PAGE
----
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Anger Control Training

Anger Control Training
by Emma Williams and Rebecca Kelly
  This three-volume training manual addresses the need for a practical and easily accessible guide for professionals working with people presenting with anger problems. It is intended for use by psychologists, OTs, psychiatric nurses, probation officers, psychiatrists, social workers and teachers. This training manual offers a wealth of photocopiable material, including client handouts and facilitators guides. The appendices contain materials for role-play and relaxation. "Anger Control Training" is a comprehensive programme using a cognitive-behavioural approach and designed for the professional to help people change their thoughts, feelings and behaviour.
  More information and prices from:
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Personality And Domestic Violence

August 2010 - Research led by the University of British Columbia published in the Journal of Abnormal Psychology found similar personality traits in male and female perpetrators of domestic violence in a group of psychiatric patients and suggests that further study may extend this to the wider community.

Lead author Zach Walsh, assistant professor of psychology, explained:

"Although both men and women engage in substantial levels of domestic violence, fewer studies have examined female perpetrators. These new findings are among the first to highlight similarities between subtypes of domestically violent men and women."

The researchers explain that previous studies of domestic violence have tended to focus on male perpetrators, categorising them into three main subtypes:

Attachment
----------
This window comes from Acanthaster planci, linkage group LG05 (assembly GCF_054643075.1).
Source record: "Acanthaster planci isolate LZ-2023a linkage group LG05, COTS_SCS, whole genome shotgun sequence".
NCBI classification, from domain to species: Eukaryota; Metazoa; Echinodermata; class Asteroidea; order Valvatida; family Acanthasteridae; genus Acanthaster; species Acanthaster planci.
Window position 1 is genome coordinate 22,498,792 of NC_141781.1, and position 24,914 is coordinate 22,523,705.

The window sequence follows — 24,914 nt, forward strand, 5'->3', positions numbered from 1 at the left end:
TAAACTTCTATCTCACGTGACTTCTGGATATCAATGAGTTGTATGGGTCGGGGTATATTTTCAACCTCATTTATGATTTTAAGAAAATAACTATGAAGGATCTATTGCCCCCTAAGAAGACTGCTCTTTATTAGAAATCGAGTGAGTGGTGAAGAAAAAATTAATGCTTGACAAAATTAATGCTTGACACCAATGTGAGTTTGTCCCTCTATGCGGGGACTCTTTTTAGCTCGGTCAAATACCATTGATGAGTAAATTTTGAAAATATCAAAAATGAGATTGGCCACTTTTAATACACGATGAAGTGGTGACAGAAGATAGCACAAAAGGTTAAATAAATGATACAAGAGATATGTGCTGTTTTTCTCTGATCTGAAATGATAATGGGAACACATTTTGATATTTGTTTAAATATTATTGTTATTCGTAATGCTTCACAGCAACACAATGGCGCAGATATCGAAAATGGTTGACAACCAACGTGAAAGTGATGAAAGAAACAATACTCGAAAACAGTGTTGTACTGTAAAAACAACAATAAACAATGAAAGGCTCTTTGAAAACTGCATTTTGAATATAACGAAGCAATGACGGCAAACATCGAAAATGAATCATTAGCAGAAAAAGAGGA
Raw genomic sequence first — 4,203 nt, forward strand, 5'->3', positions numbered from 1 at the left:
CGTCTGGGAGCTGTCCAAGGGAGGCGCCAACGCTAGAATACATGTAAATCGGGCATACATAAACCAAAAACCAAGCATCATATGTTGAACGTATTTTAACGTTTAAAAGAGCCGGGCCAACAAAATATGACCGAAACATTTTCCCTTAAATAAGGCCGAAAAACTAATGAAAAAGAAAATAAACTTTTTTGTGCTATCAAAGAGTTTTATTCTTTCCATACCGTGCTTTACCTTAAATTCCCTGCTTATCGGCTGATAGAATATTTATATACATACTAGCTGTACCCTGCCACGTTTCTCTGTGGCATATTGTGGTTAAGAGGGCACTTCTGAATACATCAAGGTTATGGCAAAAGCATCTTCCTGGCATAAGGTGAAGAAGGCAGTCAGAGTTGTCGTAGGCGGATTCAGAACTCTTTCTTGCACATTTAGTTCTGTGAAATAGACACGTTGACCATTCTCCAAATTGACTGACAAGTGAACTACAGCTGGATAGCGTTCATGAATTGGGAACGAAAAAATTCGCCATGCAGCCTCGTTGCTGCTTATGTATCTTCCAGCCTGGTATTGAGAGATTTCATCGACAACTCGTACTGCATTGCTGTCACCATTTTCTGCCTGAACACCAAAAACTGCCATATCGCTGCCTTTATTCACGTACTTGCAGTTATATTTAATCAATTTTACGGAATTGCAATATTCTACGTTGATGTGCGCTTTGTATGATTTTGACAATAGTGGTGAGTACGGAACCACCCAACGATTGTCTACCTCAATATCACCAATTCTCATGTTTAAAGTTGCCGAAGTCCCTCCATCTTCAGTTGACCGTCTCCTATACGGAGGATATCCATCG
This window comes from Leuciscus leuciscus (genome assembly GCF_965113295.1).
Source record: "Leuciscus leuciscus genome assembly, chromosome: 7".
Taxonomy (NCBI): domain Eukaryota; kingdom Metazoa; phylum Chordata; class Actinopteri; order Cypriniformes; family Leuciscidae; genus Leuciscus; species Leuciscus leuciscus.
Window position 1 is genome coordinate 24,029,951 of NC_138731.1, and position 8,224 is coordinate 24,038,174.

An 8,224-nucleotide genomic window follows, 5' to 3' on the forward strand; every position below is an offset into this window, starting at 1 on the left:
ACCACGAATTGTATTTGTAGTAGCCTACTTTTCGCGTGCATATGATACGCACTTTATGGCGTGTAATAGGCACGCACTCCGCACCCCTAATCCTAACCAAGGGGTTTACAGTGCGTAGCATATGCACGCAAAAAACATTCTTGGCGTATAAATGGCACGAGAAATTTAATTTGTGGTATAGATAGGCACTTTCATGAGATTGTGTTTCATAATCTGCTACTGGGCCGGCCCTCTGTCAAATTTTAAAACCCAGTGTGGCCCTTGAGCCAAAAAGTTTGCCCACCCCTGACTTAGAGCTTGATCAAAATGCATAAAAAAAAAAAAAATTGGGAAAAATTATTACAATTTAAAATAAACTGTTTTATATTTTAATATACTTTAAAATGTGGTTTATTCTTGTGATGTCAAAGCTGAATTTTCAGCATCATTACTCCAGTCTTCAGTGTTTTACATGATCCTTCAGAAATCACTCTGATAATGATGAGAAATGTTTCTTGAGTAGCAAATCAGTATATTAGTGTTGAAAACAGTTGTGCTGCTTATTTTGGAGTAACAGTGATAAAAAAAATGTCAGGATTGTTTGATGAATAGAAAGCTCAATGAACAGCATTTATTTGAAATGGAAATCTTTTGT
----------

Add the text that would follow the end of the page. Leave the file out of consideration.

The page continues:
• antisocial - often violent outside the relationship and with high levels of psychopathic personality traits
  • dysphoric - associated with high levels of anxiety, depression and other mental illnesses
  • low pathology - generally normal personalities, rarely violent except in intimate relationships

Researchers drew on data from the MacArthur Violence Risk Assessment Study to analyse normal personality, psychopathic characteristics, and mental illness among 567 psychiatric patients, including 138 women and 93 men with histories of domestic violence. Researchers explain that psychiatric patients are responsible for higher levels of domestic violence than the wider community. While cautioning against generalisation, results indicate that the three subtypes may be applicable to perpetrators outside psychiatric settings. Significantly, the study also found that female perpetrators demonstrate similar characteristics to their male counterparts.

Zach Walsh said:

"Intimate partner violence is a major public health concern. Examining subtypes of perpetrators is an important way of learning more about why people are violent in close relationships. Understanding why different people are violent may be crucial for developing new ways to reduce violence in relationships. "

More Psychology Articles

Human Relationship Skills

Human Relationship Skills
by Richard Nelson-Jones
  In this essential book, Richard Nelson-Jones takes a cognitive-behavioural approach to coaching people in relationship skills. These skills are viewed as sequences of choices that people can make well or poorly; covering a range of skill areas the book assists readers to make affirming rather than destructive choices in their relationships.
  More information and prices from:
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